Centre to push for fast-track courts for rape trials
The Law Ministry said it is ready to bear majority of the financial burden involved in the setup.
New Delhi: In the wake of brutal Delhi gangrape, the Law Ministry is pushing for early setting up of fast-track courts across the country to try such heinous crimes and civil cases having human dimension. The ministry said it is ready to bear majority of the financial burden involved in the setup.
Law Minister Ashwani Kumar has written to the chief ministers, and Chief Justices of all the 21 High Courts to set up such courts, which used to be in existence till 2005 but were wound up because of dispute over cost-sharing between the centre and states. Kumar wants that these courts should try not only the heinous crimes like rapes, murder, dacoity but also civil cases having human angle like matrimonial disputes, custody matters and cases related to aged people.
"We are adopting a multi-pronged strategy in order to ensure that justice is not only delivered expeditiously, but also seen to be delivered and at affordable cost," the Minister said. "We are encouraging the state governments to set up fast-track courts," he said, adding "all Chief Ministers and all Chief Justices have responded positively and favourably and purposive action is underway in all the states in this direction."
Punjab, Delhi, Kerala and Maharashtra have already started setting up fast-track courts, he said. The move comes against the backdrop of gangrape and brutal assault of a 23-year-old girl in Delhi on December 16 that shocked the nation and stirred the government.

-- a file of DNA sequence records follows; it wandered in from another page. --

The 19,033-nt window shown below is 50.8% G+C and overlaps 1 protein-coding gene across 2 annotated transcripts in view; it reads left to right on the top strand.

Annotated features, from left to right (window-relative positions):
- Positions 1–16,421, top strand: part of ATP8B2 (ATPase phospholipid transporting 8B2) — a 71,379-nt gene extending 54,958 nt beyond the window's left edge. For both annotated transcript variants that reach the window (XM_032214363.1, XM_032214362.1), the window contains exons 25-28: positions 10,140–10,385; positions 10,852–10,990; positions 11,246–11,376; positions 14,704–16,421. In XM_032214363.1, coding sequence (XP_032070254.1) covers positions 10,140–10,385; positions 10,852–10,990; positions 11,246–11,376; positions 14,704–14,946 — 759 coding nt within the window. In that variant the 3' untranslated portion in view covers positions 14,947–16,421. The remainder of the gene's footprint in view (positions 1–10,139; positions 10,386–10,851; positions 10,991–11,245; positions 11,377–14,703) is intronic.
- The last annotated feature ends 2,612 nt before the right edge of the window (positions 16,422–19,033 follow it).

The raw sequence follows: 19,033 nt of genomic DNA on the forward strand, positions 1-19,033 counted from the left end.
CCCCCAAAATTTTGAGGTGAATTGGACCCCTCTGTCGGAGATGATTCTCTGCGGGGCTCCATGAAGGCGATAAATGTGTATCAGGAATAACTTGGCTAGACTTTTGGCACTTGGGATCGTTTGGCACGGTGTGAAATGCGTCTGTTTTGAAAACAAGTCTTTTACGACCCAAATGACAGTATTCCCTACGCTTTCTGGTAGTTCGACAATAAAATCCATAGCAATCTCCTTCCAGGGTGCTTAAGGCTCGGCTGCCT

Till 2005, there were up to 1500 fast-track courts in the country but the system of setting these up was discontinued after states expressed difficulty in bearing the financial load of 50 per cent involved. To overcome this, the Centre has now agreed to share the majority of financial burden, which could be up to 75 per cent and even 90 per cent in the case of North Eastern states.
To help the process of setting up fast-track courts, the Union Cabinet had in December decided to increase the strength of the subordinate judiciary by 10 per cent. It would mean adding 1800 subordinate officers over and above the existing strength throughout the country. "Some of the judicial officers could be devoted to the fast-track mechanism," the Law Minister said.
He said fast-track courts mostly take up cases of heinous crimes like rape, dacoity and murder which are punishable upward of five years. However, he wants these courts to also take up certain civil disputes like aged people fighting for their property, custody battles and divorce matters.
"I am absolutely clear that there is need to ensure that affordable and expeditious justice is delivered to the people, not only in cases involving heinous offences but in other cases that touch the common man in his day to day life," Kumar said.
He said Prime Minister Manmohan Singh has in principle supported the idea of providing the Ministry "large financial resources" under a centrally-sponsored scheme or under an additional central grant over and above the 13th Finance Commission award to develop justice delivery infrastructure. Kumar said during preliminary discussions, the Planning Commission was "supportive" of the idea and the Law Department is the process of formulating concrete proposals in this regard.
"The Centre will be taking the substantive part of the cost at least for a specific time period. Afterwards, as the resources of the states grow, they can take on," the Law Minister said. He said the mechanism is still being worked out and the Centre's share could be 75 per cent or 60 per cent and for the North East, it could be 90 per cent also.
Explaining the reasons for discontinuation of fast-track courts, the minister said as the state governments had to bear the "brunt" in 50-50 per cent basis, "there was always an issue of resources with the state governments." He said the dichotomy is that the funds allotted to the states by the 13th Finance Commission for morning and evening courts is not being utilised fully. The Law Ministry has also asked for flexibility in the use of this money so that a part of it can be used to set up fast-track courts till an alternate financial mechanism is in place.
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